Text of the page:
Laurie Holden, star of US zombie drama The Walking Dead, is to executive produce London gang drama Honeytrap.
Inspired by true events, the film looks at gang culture from the perspective of a teenage girl and will be made by Bright Pictures and Fierce Productions. Shoot is planned for August.
Holden and Honeytrap producer Sarah Sulick of Bright Pictures studied together at UCLA.
“I am excited about this story,” said Holden, who plays Andrea in AMC’s The Walking Dead.
“Rarely do girls like Honeytrap’s Layla get a voice in contemporary film and television, except as the girlfriend or victim. But their viewpoint needs to be seen and heard so that we can understand the pressures they face and what drives them.”
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Holden will be making an extended visit to London in April and added: “I’m keen to promote the film and encourage involvement from a variety of sources.”
Sulick said: “Combined with the contributions we’re already receiving for the film both from the public pledging money through our crowdfunding campaign, and grants from foundations, we’re now in a position to drive forward with production.”
The production has raised nearly £20,000 ($28,000) through crowdfunding in just a few days through this online campaign.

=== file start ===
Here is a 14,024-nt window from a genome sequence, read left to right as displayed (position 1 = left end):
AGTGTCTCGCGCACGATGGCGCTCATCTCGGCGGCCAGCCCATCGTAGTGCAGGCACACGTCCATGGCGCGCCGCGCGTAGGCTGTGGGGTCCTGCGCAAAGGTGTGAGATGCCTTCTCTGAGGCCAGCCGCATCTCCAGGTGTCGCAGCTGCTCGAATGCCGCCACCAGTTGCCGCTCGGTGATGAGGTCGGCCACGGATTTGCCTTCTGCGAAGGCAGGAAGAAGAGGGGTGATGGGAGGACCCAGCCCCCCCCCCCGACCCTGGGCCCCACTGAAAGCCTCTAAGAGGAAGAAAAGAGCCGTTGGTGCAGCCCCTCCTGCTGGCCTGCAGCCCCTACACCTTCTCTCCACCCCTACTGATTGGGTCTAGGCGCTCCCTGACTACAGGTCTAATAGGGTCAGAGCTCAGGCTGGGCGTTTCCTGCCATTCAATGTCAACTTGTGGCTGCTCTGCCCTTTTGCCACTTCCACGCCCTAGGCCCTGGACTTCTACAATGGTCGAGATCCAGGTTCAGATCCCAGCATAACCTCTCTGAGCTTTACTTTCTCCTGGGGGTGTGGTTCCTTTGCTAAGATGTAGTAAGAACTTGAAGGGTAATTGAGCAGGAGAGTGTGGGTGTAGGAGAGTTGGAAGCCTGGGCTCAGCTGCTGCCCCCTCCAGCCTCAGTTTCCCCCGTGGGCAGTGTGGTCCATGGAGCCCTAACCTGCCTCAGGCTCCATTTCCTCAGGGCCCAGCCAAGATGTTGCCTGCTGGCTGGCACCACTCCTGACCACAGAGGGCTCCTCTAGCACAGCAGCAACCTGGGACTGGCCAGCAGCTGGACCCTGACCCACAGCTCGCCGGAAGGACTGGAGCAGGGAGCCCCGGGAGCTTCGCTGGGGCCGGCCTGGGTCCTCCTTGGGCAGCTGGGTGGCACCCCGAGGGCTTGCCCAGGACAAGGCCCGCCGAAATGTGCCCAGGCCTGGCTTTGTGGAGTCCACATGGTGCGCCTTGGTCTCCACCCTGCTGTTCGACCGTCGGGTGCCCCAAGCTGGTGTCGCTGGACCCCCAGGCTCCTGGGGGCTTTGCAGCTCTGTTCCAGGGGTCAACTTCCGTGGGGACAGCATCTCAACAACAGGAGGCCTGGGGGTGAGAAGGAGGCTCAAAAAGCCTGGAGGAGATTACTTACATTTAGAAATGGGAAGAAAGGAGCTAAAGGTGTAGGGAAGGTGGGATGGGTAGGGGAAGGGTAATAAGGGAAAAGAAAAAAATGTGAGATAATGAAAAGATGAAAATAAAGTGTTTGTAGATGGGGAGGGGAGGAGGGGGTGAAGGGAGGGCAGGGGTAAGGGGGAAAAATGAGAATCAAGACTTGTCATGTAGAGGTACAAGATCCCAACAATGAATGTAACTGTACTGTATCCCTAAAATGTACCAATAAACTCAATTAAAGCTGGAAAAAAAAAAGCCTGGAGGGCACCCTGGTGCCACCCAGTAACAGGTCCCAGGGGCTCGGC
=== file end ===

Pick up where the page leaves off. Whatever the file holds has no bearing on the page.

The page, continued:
Writer and director Rebecca Johnson of Fierce Productions was named one of Screen International’s ‘Stars of Tomorrow’ in 2009, and has been making films looking at aspects of life in Brixton for the last 10 years.
Her short film Top Girl screened at over 30 film festivals in 2009 including Berlin, Rotterdam, Clermont-Ferrand and Los Angeles, winning numerous awards and selling to Canal+ and other broadcasters.
In 2010, Rebecca was awarded development funding from the UK Film Council (now British Film Institute) to write the script for Honeytrap.
The story follows 15-year-old Layla, who is swept into a whirlwind romance with self-styled gang leader-rapper Troy – and then spat out the other side. Desperate to win Troy back, Layla offers to set up the boy who’s in love with her to be killed.
The DoP is David Raedeker, whose work on Sally El Hosaini’s debut My Brother the Devil won him the best cinematography award (world drama) at Sundance 2012.
Editor is Tracy Granger (Boys Don’t Cry) and casting director is Amanda Tabak (Kidulthood).